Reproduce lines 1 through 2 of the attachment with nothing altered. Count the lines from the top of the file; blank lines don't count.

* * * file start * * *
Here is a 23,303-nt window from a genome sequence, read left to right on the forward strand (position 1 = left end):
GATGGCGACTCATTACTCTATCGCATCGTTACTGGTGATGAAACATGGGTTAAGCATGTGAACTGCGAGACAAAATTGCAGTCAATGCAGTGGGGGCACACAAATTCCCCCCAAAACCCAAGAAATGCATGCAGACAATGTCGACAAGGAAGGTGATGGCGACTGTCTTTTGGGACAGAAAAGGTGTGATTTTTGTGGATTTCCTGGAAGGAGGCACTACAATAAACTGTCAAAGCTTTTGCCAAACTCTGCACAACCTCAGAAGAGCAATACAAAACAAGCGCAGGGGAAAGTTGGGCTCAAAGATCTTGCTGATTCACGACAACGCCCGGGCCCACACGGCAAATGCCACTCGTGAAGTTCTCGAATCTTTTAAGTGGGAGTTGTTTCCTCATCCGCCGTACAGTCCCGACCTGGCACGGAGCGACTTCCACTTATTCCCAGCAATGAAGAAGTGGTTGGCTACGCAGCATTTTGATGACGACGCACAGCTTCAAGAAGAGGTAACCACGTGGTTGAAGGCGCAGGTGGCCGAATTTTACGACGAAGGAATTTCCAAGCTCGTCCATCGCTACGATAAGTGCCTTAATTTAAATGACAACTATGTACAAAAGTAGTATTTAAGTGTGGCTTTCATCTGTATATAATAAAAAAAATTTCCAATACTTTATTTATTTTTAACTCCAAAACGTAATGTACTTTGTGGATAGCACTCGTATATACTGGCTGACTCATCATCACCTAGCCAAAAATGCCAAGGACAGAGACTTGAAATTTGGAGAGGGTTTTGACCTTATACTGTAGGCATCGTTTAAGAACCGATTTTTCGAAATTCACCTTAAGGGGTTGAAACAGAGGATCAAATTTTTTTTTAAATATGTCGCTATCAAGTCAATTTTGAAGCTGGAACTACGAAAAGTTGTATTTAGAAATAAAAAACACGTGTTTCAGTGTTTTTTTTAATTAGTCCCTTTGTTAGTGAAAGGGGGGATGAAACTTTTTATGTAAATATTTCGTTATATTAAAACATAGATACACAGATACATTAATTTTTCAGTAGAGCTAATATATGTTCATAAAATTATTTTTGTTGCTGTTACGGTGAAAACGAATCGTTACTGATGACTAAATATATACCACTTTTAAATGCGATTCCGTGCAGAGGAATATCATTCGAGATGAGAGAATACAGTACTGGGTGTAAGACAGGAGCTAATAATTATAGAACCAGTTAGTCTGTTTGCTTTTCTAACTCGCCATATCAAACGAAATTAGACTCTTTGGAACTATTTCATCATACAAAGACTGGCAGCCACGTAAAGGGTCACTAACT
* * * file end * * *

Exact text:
Here is a 23,303-nt window from a genome sequence, read left to right on the forward strand (position 1 = left end):
GATGGCGACTCATTACTCTATCGCATCGTTACTGGTGATGAAACATGGGTTAAGCATGTGAACTGCGAGACAAAATTGCAGTCAATGCAGTGGGGGCACACAAATTCCCCCCAAAACCCAAGAAATGCATGCAGACAATGTCGACAAGGAAGGTGATGGCGACTGTCTTTTGGGACAGAAAAGGTGTGATTTTTGTGGATTTCCTGGAAGGAGGCACTACAATAAACTGTCAAAGCTTTTGCCAAACTCTGCACAACCTCAGAAGAGCAATACAAAACAAGCGCAGGGGAAAGTTGGGCTCAAAGATCTTGCTGATTCACGACAACGCCCGGGCCCACACGGCAAATGCCACTCGTGAAGTTCTCGAATCTTTTAAGTGGGAGTTGTTTCCTCATCCGCCGTACAGTCCCGACCTGGCACGGAGCGACTTCCACTTATTCCCAGCAATGAAGAAGTGGTTGGCTACGCAGCATTTTGATGACGACGCACAGCTTCAAGAAGAGGTAACCACGTGGTTGAAGGCGCAGGTGGCCGAATTTTACGACGAAGGAATTTCCAAGCTCGTCCATCGCTACGATAAGTGCCTTAATTTAAATGACAACTATGTACAAAAGTAGTATTTAAGTGTGGCTTTCATCTGTATATAATAAAAAAAATTTCCAATACTTTATTTATTTTTAACTCCAAAACGTAATGTACTTTGTGGATAGCACTCGTATATACTGGCTGACTCATCATCACCTAGCCAAAAATGCCAAGGACAGAGACTTGAAATTTGGAGAGGGTTTTGACCTTATACTGTAGGCATCGTTTAAGAACCGATTTTTCGAAATTCACCTTAAGGGGTTGAAACAGAGGATCAAATTTTTTTTTAAATATGTCGCTATCAAGTCAATTTTGAAGCTGGAACTACGAAAAGTTGTATTTAGAAATAAAAAACACGTGTTTCAGTGTTTTTTTTAATTAGTCCCTTTGTTAGTGAAAGGGGGGATGAAACTTTTTATGTAAATATTTCGTTATATTAAAACATAGATACACAGATACATTAATTTTTCAGTAGAGCTAATATATGTTCATAAAATTATTTTTGTTGCTGTTACGGTGAAAACGAATCGTTACTGATGACTAAATATATACCACTTTTAAATGCGATTCCGTGCAGAGGAATATCATTCGAGATGAGAGAATACAGTACTGGGTGTAAGACAGGAGCTAATAATTATAGAACCAGTTAGTCTGTTTGCTTTTCTAACTCGCCATATCAAACGAAATTAGACTCTTTGGAACTATTTCATCATACAAAGACTGGCAGCCACGTAAAGGGTCACTAACT